By Sandhya Anand
Who stole the cookie from the cookie jar? Well, apparently Google has decided to throw them all out.
Google has decided to stop supporting third party cookies. Now what really are cookies, you may ask? Cookies are text files that contain small pieces of data. These tiny amounts of data are used to identify your device as you browse the internet. They are used to improve your web browsing experience and track your data. Such a powerful tool is often used by third party companies to monitor your browsing data and channel specific advertising to you that is catered towards your needs.
By Google refusing to support this powerful piece of technology, it places many businesses at risk. Many fear that it has the power to shape the future of the internet. Google is not the first of its kind to take this stance. Apple’s Safari was the first to issue a third party statement against these cookies. Many have spoken against this stance and are fearful of what’s to come.
“The ad ecosystem we see today would not exist without cookies. That is how fundamental they are,” says Ratko Vidakovic, founder of consultant agency AdProfs. “Losing them is extremely disruptive from a technical perspective, because they are used by industry at every stage: planning, targeting, measurement and attribution of sales.”
The whole issue was mainly brought up by consumers due to the lack of privacy users experience in today’s world. Almost all our data is uploaded onto some form of social media that exposes a plethora of personal information for the world to know and use. The release of this news was followed by a lot of flattering news articles and publications in support of privacy.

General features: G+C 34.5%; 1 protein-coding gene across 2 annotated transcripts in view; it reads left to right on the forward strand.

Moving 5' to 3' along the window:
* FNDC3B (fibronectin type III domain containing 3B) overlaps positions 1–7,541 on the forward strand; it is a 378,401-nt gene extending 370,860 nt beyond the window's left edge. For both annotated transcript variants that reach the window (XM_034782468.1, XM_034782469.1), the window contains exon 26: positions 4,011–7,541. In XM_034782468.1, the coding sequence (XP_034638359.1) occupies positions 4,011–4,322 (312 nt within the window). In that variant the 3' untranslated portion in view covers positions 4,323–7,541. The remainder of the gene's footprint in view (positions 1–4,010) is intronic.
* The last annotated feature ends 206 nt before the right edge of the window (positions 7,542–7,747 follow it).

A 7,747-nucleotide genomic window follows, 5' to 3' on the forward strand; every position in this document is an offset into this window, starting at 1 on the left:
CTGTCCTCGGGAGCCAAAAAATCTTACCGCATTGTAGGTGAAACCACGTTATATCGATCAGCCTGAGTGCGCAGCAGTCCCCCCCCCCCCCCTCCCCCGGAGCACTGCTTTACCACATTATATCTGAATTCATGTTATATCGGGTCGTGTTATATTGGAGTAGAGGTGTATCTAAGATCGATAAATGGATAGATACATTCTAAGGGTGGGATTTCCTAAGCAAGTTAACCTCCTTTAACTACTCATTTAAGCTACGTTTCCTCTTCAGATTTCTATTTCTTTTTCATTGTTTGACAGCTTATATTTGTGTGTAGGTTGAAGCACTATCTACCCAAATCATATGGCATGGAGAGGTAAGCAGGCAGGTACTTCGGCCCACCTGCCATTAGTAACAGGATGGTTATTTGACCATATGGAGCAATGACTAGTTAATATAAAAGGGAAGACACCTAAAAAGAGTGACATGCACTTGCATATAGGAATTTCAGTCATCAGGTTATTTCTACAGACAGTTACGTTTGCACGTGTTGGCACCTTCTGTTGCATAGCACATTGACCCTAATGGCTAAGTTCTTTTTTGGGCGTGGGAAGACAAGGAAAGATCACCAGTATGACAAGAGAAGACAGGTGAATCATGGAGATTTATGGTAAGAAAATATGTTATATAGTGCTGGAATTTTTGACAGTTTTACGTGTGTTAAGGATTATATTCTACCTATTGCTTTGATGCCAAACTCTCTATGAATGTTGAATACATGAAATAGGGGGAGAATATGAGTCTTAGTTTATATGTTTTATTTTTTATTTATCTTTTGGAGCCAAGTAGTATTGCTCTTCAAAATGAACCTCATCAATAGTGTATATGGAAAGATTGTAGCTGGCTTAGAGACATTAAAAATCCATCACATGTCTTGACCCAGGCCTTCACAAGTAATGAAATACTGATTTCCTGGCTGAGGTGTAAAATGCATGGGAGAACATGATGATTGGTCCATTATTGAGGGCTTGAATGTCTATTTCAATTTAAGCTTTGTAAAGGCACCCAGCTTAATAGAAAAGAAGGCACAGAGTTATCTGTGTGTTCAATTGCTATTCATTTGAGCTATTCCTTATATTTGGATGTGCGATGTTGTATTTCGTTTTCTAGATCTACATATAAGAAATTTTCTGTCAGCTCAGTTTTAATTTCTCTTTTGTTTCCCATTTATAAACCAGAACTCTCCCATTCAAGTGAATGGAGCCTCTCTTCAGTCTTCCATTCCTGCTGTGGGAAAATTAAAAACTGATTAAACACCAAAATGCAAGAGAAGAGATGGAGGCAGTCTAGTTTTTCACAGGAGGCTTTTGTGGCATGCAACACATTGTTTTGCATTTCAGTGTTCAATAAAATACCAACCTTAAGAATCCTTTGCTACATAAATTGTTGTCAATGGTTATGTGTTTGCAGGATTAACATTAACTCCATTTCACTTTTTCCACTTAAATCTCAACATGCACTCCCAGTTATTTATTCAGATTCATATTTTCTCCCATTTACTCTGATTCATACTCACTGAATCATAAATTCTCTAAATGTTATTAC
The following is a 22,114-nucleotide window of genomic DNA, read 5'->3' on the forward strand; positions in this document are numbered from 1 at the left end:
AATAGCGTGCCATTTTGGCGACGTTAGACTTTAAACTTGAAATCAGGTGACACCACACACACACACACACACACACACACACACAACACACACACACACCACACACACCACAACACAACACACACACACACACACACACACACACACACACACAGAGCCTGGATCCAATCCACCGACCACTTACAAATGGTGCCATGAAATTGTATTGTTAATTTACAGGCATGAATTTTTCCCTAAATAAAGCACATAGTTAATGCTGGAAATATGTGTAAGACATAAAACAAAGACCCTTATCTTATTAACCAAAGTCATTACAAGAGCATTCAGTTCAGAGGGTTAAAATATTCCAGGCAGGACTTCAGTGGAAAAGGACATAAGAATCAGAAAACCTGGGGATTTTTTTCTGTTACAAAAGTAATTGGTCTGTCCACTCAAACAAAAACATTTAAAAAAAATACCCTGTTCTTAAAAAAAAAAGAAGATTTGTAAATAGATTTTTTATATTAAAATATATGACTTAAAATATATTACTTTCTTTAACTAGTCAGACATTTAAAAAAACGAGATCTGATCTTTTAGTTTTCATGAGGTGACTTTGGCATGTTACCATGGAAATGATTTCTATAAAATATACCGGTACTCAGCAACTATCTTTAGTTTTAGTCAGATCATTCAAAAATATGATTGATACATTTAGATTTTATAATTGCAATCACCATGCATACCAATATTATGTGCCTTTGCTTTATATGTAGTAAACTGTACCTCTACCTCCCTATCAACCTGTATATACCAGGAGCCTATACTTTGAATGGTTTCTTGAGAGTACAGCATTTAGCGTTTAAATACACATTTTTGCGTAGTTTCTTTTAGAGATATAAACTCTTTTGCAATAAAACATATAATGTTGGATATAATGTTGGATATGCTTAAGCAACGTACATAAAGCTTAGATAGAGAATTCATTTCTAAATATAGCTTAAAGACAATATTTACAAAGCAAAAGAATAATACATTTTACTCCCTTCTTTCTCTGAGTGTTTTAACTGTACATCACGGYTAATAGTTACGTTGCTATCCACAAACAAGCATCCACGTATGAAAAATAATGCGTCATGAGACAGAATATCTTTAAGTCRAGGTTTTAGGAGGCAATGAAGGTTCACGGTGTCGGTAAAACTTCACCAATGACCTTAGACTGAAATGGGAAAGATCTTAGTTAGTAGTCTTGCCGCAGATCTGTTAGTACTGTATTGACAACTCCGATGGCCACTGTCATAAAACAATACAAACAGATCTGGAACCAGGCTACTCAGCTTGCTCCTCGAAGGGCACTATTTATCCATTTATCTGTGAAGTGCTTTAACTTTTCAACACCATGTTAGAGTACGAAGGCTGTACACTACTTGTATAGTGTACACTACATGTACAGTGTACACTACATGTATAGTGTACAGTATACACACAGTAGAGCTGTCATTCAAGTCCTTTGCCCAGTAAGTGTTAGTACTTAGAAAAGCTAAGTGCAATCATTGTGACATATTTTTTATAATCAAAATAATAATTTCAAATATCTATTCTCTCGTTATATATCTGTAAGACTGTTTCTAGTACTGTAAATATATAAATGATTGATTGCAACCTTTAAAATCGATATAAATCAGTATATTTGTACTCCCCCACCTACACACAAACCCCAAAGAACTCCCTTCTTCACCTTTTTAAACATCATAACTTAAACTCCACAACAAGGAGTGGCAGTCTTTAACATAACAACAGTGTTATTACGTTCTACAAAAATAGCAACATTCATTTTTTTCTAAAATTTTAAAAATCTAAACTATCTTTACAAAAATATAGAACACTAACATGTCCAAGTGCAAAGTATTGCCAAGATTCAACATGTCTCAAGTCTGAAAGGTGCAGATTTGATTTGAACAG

Nevertheless, there are some individuals who feel that Google has tilted the competition in their favour. Google had even issued a statement outlining a strong reluctance regarding ad companies using their email addresses for targeted advertising. If publishers combine their users’ email addresses with data held by other companies to build up personal profiles, it warned, then both internet users and regulators are likely to reject the advertisements. By not supporting third party cookies Google puts everyone at an unequal playing field. This is explained by Jean-Bapiste Rudelle, who is the founder of Criteo. Criteo is a french ADTech company whose capitalisation reached 3.5bn in 2017 and has been now reduced to 1bn.
“The first time we were caught off guard, we didn’t really think this would be a risk,” Rudelle stated regarding the removal of cookies from all major web browser players. “We were a bit in panic mode because, wow . . . those guys overnight can press a button and hurt us a lot.”
Looking forward, we are going to see a change in how adtech companies work. The industry,which is more than 25 years old, will experience a huge change and rework in their operations and business model to survive without the very essence of their operations: cookies.